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Parasitology. 2009 Feb;136(2):253-65. doi: 10.1017/S0031182008005246. Epub 2008 Dec 22.

Is there a cost of parasites to caribou?

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  • 1Centre for Ecology and Hydrology, Hill of Brathens, Banchory, Aberdeenshire, UK. joelene.hughes@zoo.ox.ac.uk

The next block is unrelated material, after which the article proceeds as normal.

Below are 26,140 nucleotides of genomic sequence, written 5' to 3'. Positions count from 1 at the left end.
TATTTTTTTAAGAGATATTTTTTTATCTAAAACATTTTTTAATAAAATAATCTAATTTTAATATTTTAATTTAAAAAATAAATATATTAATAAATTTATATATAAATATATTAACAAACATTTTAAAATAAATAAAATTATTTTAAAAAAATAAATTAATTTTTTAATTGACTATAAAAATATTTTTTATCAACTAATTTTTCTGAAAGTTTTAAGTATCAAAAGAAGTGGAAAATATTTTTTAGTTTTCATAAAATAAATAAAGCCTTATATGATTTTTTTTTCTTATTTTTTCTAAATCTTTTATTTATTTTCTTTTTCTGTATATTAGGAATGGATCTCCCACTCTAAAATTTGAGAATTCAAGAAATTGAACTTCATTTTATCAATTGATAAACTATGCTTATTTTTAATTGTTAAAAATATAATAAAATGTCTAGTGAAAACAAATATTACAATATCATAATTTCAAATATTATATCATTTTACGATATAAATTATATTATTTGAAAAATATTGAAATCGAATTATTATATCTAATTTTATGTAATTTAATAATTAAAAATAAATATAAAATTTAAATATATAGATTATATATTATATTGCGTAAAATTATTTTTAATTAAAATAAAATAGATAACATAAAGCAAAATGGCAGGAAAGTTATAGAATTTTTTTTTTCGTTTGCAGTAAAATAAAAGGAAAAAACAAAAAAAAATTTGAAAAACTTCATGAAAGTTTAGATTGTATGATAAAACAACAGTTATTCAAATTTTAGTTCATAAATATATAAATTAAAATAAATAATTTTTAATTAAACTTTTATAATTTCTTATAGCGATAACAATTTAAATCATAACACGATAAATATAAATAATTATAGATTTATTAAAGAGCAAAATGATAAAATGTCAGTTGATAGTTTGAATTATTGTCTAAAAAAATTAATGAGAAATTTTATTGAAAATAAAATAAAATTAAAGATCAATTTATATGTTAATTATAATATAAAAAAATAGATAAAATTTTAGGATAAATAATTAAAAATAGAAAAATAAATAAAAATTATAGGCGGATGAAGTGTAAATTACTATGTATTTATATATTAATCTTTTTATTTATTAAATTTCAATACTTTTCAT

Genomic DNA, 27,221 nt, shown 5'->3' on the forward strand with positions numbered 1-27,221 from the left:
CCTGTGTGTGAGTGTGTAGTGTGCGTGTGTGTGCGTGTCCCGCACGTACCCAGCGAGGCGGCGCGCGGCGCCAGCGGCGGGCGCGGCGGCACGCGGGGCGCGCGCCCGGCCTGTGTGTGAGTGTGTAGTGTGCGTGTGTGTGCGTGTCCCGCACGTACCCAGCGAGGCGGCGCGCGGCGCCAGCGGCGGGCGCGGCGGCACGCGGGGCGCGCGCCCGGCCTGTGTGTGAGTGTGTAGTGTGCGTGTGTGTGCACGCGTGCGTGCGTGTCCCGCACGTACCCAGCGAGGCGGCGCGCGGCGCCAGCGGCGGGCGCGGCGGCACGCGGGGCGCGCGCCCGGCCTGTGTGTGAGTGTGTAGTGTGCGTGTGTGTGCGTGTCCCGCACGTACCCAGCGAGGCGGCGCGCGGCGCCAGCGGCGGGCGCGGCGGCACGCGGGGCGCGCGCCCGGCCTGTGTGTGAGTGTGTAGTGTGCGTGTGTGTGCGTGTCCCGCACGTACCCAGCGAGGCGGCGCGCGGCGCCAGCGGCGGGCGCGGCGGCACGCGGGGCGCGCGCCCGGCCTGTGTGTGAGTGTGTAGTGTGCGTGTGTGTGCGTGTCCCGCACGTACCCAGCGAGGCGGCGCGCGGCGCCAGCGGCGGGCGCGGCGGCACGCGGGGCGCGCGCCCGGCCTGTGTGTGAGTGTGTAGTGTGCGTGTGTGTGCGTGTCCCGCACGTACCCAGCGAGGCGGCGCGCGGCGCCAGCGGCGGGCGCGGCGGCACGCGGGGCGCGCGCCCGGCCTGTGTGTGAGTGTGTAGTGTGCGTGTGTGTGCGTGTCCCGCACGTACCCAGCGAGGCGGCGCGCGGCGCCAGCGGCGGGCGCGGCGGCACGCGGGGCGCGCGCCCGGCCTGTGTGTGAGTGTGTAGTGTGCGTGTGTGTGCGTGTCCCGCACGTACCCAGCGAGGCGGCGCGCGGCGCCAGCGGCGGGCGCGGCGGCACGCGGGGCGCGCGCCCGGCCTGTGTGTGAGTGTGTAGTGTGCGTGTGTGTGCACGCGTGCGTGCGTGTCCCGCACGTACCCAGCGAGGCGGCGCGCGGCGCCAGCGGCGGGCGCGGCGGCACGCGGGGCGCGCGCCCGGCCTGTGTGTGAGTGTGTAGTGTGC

Macroparasites potentially play a significant but often ignored role in the ecology and dynamics of wild ruminant populations. In the Arctic, parasites may impact on host populations by exacerbating the effects of seasonal and limited forage availability on the condition, fecundity and survival of individuals. We studied the effects of abomasal nematode parasites and warble flies, Hypoderma tarandi, on condition and pregnancy of caribou Rangifer tarandus in the Dolphin-Union herd, Nunavut, Canada. By the end of winter, female caribou over 2 years old showed a significant decrease in body weight with increasing nematode burden, and a decrease in back fat depth with increasing warble abundance. These effects were exaggerated in the non-pregnant fraction of the population. High warble larvae burdens were also associated with significantly reduced probability of being pregnant. Our research demonstrates a negative relationship between parasites and caribou condition that may have consequences for their fitness. Additionally, we discuss the possibility that muskox Ovibos moschatus share some parasite species with the caribou and could lead to elevated burdens in the sympatric host. Parasites may have been a contributory factor in a previous winter range-shift of the caribou herd and this may reflect a form of apparent competition between the two ungulate species.

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